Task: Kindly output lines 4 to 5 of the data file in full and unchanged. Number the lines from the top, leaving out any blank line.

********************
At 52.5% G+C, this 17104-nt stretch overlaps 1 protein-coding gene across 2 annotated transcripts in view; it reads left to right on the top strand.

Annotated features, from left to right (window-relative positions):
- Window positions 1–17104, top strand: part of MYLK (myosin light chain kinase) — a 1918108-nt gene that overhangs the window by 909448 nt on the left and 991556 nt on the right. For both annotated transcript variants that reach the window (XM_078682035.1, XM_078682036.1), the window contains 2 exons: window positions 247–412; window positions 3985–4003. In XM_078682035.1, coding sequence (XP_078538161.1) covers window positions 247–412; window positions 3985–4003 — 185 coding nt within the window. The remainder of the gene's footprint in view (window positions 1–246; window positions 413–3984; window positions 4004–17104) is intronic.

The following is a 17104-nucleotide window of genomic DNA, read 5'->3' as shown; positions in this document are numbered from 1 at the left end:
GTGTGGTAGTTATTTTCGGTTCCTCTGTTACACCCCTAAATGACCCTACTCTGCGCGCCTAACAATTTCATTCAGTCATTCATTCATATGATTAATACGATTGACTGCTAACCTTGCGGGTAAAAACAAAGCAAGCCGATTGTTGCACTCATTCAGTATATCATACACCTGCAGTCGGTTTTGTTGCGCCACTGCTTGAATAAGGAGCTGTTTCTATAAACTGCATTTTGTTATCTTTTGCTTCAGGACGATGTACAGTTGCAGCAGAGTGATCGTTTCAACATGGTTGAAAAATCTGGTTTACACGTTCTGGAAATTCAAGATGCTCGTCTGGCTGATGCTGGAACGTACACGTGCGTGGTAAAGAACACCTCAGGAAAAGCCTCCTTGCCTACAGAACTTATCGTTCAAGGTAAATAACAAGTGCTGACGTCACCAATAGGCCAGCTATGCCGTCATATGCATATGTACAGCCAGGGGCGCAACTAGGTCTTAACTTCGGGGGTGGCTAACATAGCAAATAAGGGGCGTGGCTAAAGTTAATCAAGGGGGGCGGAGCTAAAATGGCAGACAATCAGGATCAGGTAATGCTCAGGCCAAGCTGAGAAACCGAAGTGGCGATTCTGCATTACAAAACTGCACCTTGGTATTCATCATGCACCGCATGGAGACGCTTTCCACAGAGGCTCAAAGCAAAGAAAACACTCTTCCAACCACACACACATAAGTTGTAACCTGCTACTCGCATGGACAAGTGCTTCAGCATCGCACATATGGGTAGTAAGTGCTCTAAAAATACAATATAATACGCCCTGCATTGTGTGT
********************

The following is a 17104-nucleotide window of genomic DNA, read 5'->3' as shown; positions in this document are numbered from 1 at the left end:
GTGTGGTAGTTATTTTCGGTTCCTCTGTTACACCCCTAAATGACCCTACTCTGCGCGCCTAACAATTTCATTCAGTCATTCATTCATATGATTAATACGATTGACTGCTAACCTTGCGGGTAAAAACAAAGCAAGCCGATTGTTGCACTCATTCAGTATATCATACACCTGCAGTCGGTTTTGTTGCGCCACTGCTTGAATAAGGAGCTGTTTCTATAAACTGCATTTTGTTATCTTTTGCTTCAGGACGATGTACAGTTGCAGCAGAGTGATCGTTTCAACATGGTTGAAAAATCTGGTTTACACGTTCTGGAAATTCAAGATGCTCGTCTGGCTGATGCTGGAACGTACACGTGCGTGGTAAAGAACACCTCAGGAAAAGCCTCCTTGCCTACAGAACTTATCGTTCAAGGTAAATAACAAGTGCTGACGTCACCAATAGGCCAGCTATGCCGTCATATGCATATGTACAGCCAGGGGCGCAACTAGGTCTTAACTTCGGGGGTGGCTAACATAGCAAATAAGGGGCGTGGCTAAAGTTAATCAAGGGGGGCGGAGCTAAAATGGCAGACAATCAGGATCAGGTAATGCTCAGGCCAAGCTGAGAAACCGAAGTGGCGATTCTGCATTACAAAACTGCACCTTGGTATTCATCATGCACCGCATGGAGACGCTTTCCACAGAGGCTCAAAGCAAAGAAAACACTCTTCCAACCACACACACATAAGTTGTAACCTGCTACTCGCATGGACAAGTGCTTCAGCATCGCACATATGGGTAGTAAGTGCTCTAAAAATACAATATAATACGCCCTGCATTGTGTGT